Austin—Dosh, a fintech and advertising startup that gets consumers cash back on certain purchases, has raised a $44 million Series A round of funding from some big-name investors, including PayPal.
Dosh, founded in 2016, has had an active start to 2018, after launching last year. The Austin, TX-based company’s app has added 3 million new users in the first four months of this year, and users received $25 million in cash back from their purchases during that time, Dosh said in an news release.
Users of the Dosh app link a debit or credit card to their account, and when they buy something with that card at merchants that work with Dosh—the company says it now has deals with tens of thousands of merchants—the user gets an automatic cash back rebate, according to founder and CEO Ryan Wuerch. The startup has made agreements with everything from small restaurants and boutiques to big grocery and hotel chains, including Sam’s Club, Forever 21, Mattress Firm, Papa John’s, and Chili’s.
The rebate amount depends on the deal the merchant offers—it might be $100 for a $360 hotel room, or a couple of dollars for a $30 tank of gas. Dosh takes a percentage off the top of the overall deal, typically around 8 percent to 12 percent, Wuerch told Xconomy last year.
The app works as a method of advertising for the businesses, as well as a way to monitor consumer data. Dosh users visit 29 percent more often than non-Dosh users, and spend 60 percent more per visit, according to a statement in the news release from James Lerner, a senior product marketing director for Walmart Global eCommerce and Samsclub.com.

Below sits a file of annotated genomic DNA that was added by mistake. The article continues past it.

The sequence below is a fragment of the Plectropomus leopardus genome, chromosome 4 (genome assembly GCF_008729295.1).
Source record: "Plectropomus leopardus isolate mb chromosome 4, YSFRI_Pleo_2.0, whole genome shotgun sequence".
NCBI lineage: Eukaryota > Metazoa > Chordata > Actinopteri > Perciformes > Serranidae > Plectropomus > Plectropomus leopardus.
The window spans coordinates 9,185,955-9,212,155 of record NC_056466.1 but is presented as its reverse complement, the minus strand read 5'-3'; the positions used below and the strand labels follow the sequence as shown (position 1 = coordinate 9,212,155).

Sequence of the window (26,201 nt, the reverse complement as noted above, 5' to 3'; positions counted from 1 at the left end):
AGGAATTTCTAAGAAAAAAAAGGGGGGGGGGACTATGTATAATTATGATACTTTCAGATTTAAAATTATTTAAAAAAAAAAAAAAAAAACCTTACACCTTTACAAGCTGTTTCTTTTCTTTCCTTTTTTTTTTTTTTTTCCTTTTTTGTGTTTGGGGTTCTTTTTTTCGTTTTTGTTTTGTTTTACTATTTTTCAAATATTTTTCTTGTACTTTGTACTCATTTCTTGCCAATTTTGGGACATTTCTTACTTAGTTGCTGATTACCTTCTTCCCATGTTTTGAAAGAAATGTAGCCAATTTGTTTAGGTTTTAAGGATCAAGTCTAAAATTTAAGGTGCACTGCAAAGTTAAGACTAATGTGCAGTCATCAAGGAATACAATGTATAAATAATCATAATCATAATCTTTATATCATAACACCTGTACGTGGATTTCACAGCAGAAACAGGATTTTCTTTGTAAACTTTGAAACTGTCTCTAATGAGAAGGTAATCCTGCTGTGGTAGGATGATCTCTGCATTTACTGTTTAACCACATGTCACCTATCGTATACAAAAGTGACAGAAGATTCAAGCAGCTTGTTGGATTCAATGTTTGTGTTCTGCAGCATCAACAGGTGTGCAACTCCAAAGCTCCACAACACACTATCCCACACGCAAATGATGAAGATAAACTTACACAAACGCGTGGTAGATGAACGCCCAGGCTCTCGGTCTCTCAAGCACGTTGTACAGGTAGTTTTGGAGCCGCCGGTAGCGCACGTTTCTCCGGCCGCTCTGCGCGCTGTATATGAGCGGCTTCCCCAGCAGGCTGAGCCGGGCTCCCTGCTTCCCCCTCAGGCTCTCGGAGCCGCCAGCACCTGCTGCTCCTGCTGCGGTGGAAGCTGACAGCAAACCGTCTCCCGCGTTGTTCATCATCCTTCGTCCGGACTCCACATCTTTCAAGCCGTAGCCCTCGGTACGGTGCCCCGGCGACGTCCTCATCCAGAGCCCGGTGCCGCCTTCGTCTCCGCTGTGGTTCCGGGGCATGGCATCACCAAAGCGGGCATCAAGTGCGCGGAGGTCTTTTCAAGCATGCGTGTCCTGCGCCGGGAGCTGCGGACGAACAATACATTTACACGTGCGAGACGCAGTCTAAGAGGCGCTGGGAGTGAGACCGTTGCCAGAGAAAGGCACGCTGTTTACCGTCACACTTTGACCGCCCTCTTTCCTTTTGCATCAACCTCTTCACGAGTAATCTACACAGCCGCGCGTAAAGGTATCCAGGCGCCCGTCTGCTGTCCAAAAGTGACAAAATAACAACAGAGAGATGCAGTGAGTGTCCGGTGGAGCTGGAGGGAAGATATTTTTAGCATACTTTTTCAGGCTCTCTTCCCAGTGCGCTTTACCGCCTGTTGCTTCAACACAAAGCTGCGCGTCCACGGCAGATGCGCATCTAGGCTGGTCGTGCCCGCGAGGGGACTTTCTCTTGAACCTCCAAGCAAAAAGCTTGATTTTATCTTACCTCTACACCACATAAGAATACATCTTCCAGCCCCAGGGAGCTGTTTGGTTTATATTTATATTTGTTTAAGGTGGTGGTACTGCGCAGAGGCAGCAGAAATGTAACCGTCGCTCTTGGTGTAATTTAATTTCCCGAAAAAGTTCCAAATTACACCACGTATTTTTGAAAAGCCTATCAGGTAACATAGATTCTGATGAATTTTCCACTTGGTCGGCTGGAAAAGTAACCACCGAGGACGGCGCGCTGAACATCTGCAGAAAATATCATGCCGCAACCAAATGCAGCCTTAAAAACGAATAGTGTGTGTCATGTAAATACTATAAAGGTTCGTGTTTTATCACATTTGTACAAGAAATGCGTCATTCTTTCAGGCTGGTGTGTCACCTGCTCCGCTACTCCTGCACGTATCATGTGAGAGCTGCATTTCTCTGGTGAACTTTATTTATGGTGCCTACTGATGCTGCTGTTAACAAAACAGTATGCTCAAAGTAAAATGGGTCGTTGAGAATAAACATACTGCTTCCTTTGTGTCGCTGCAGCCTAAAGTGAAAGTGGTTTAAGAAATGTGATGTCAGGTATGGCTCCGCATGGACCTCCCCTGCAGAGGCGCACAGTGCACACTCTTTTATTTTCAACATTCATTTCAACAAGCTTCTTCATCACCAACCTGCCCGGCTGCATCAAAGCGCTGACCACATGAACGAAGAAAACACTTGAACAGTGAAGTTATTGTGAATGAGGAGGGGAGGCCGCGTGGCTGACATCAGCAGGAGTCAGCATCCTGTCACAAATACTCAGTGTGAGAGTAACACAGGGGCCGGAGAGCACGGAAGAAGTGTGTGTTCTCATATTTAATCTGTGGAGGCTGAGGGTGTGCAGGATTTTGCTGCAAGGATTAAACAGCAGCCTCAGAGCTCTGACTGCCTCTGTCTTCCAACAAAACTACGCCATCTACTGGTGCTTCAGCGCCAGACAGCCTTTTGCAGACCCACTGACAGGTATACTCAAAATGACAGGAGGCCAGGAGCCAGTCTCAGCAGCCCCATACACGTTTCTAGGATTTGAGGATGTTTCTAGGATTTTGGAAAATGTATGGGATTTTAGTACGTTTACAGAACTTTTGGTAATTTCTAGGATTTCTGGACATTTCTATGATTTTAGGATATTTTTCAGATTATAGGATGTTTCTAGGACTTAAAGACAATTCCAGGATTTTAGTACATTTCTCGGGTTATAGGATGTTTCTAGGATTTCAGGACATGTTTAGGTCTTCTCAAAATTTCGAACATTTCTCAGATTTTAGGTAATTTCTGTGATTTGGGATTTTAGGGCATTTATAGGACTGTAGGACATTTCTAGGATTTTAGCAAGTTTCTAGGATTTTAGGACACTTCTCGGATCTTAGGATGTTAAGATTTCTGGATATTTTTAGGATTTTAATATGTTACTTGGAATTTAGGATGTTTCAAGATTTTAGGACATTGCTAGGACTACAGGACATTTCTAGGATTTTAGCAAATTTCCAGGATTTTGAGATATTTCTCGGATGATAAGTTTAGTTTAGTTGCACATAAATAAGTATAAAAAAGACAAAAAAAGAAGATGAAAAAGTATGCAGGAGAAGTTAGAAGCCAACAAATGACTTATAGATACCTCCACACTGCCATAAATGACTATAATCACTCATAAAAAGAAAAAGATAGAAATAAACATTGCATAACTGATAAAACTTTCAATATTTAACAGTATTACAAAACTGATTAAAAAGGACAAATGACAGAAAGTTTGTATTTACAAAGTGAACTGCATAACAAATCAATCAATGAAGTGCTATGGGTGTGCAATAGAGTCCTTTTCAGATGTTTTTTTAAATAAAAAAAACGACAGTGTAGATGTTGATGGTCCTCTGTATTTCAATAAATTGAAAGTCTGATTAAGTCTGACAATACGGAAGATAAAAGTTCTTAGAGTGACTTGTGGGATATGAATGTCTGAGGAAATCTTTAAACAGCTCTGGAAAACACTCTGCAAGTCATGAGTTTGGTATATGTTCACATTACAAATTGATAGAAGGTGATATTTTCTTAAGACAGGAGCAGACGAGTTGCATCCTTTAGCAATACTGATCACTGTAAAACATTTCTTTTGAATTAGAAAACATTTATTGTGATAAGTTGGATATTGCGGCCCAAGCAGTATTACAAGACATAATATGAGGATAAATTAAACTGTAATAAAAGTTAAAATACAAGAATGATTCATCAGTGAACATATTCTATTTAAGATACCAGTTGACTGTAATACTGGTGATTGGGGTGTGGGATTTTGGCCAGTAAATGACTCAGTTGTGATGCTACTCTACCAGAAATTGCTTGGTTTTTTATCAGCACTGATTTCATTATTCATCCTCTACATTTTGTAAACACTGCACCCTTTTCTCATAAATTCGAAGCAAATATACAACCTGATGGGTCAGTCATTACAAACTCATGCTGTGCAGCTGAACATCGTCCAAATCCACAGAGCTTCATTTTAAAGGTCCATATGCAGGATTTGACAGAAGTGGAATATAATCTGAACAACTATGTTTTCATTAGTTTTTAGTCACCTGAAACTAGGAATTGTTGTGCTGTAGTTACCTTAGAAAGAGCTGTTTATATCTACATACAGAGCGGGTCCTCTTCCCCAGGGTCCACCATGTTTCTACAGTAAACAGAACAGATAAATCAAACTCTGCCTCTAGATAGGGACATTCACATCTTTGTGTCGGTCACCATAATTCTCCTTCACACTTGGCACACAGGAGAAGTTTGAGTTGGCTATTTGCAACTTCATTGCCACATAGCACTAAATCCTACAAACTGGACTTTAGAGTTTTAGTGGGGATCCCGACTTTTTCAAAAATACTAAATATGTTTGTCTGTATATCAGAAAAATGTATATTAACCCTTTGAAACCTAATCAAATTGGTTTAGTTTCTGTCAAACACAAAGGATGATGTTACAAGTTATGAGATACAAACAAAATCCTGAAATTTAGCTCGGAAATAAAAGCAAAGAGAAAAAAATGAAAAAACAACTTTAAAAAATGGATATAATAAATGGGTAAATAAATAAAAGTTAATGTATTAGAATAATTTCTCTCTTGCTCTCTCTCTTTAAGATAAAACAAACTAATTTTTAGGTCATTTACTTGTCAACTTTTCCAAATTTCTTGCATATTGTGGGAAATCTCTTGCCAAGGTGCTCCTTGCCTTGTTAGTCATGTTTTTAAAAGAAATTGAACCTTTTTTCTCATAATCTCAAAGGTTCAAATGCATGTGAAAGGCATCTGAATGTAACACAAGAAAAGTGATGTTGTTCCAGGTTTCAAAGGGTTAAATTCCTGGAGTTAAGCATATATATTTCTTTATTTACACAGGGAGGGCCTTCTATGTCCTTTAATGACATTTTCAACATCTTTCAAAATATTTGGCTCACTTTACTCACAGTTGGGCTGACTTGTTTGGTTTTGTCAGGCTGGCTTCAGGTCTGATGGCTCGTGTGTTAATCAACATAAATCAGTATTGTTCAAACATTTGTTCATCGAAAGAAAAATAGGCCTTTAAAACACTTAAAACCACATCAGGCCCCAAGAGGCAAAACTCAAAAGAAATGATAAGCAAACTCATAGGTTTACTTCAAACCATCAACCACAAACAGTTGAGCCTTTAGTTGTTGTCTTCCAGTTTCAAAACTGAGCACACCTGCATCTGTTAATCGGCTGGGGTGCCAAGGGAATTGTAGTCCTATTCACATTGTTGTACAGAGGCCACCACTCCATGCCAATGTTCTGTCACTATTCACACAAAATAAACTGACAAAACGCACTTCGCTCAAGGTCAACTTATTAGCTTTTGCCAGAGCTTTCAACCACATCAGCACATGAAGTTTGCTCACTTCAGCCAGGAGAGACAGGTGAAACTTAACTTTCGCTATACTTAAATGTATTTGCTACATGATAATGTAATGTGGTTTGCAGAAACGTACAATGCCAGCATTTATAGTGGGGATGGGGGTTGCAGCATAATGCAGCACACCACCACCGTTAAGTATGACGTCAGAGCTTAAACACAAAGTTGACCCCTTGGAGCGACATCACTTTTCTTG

The presence of San Jose, CA-based PayPal (NASDAQ: PYPL) in the round of funding is big for Dosh, which has been working to solidify itself as a leader in that form of advertising. The payment services giant has been more actively working with startups in the past couple years. Along with Rakuten FinTech Fund, PayPal in 2016 invested $30 million into Irvine, CA-based Acorns, which allows users to round up purchases and put the difference in a savings account. PayPal users started getting the option to open up Acorns accounts last year.
In 2017, PayPal also invested an undisclosed amount in San Francisco-based LendUp, which gives loans to people considered to be risky borrowers.
Dosh isn’t alone in the rebate-advertising sector. Bank of America (NYSE: BAC) offers cash rebates for customers who swipe their cards at fast food restaurants and retailers. A Los Angeles business called Honey finds coupon codes and other deals for its users who are shopping online. Credit cards hire celebrities to pitch their cash and airline mileage offers. Other businesses have for years been using consumers to market to one another.
Wuerch told Xconomy last year he believes the company can convert some of the high demand for services like Dosh—his goal is to get around $2 billion of the billions spent on advertising and coupons by merchants and brands to his service during the next two years. The businesses that sign up also get an analytics platform, allowing them to study trends in users’ behavior, direct specific marketing campaigns to certain users, and other services.
When users build up their “rewards,” they can send them to a checking account or other services, such as PayPal.
Other investors in the Series A round include San Mateo, CA-based consumer tech firm Goodwater Capital. Dosh had previously raised about $13.9 million, according to regulatory filings.
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